In the front line trenches which ran through the village of St. Jean, a shell landed on the front line dugout of 'C' Company, 9th Suffolk killing 2nd Lieutenant Alexander Williamson, and severely wounding 2nd Lieutenant Kelsey and the two signallers who were sitting in the doorway.
It brought to an end, a relatively quiet four day period in the front line. The Battalion had since New Year been averaging four days 'on' and four days 'off' and in the last period, only one man had been killed and one wounded, it seemed that it was quietening down since the massive shrapnel and gas attacks of December, but many were beginning to realise that quiet periods, were never really that quiet.
Born 1889 in Liverpool, Alexander Williamson, became an Assistant Elementary School Teacher in 1907, and lived with his parents, Alfred and Jane Williamson at 9 Norwich Rd, Wavertree, on the outskirts of the city. He had joined the Battalion in January 1915 and was one of the original officers who crossed with it to France in August. He was 27 when he died.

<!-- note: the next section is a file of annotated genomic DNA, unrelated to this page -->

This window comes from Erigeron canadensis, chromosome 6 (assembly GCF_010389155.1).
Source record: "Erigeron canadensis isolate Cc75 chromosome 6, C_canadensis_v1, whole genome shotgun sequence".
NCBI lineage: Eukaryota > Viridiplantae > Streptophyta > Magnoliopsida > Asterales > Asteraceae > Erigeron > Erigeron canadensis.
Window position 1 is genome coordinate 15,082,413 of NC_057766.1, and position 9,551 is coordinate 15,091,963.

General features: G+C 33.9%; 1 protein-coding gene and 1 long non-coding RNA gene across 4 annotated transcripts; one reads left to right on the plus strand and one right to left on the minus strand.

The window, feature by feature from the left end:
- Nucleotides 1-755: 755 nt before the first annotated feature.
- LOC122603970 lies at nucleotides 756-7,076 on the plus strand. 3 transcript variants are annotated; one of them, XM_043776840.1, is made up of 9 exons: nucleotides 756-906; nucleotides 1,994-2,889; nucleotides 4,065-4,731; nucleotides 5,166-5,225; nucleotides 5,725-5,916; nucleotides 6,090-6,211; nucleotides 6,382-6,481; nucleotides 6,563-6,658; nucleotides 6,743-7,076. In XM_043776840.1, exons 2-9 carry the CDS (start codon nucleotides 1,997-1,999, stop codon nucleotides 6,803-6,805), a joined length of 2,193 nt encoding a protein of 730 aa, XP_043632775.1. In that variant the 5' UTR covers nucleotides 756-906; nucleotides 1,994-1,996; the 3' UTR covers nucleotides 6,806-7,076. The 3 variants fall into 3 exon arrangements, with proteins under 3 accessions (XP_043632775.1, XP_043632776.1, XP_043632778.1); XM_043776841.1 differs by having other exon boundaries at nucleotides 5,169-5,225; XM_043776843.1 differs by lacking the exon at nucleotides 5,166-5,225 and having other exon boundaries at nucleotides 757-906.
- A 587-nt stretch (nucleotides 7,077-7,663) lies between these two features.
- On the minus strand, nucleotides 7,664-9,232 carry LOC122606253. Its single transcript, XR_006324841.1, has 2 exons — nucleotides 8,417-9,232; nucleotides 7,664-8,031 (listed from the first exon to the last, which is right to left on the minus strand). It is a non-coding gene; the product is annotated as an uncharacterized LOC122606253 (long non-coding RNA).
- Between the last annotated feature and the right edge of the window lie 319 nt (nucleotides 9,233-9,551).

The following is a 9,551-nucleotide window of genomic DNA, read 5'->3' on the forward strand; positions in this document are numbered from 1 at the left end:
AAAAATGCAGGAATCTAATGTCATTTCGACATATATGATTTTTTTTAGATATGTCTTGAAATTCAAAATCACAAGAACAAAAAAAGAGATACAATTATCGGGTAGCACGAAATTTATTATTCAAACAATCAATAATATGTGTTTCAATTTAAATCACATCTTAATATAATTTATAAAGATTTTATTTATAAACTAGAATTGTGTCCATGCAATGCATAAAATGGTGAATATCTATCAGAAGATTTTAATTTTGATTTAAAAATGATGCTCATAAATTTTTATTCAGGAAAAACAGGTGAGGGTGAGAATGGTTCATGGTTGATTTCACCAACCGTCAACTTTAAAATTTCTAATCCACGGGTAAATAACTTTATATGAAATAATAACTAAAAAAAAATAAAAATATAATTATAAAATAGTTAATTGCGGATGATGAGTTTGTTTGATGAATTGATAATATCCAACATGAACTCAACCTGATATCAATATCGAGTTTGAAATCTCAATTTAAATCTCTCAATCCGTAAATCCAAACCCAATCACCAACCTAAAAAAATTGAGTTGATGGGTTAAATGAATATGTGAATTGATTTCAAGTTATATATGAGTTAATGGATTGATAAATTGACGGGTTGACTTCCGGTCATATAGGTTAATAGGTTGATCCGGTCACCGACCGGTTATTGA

Welcome to our online 'blog' charting the history of the many Battalions of the Suffolk Regiment and the part they played in the Great War.
Starting back in March 2014, we have recorded the events of 100 years ago on the centenary of their happening.
Keep checking back to see how the Great War is progressing for the men of the Suffolk Regiment.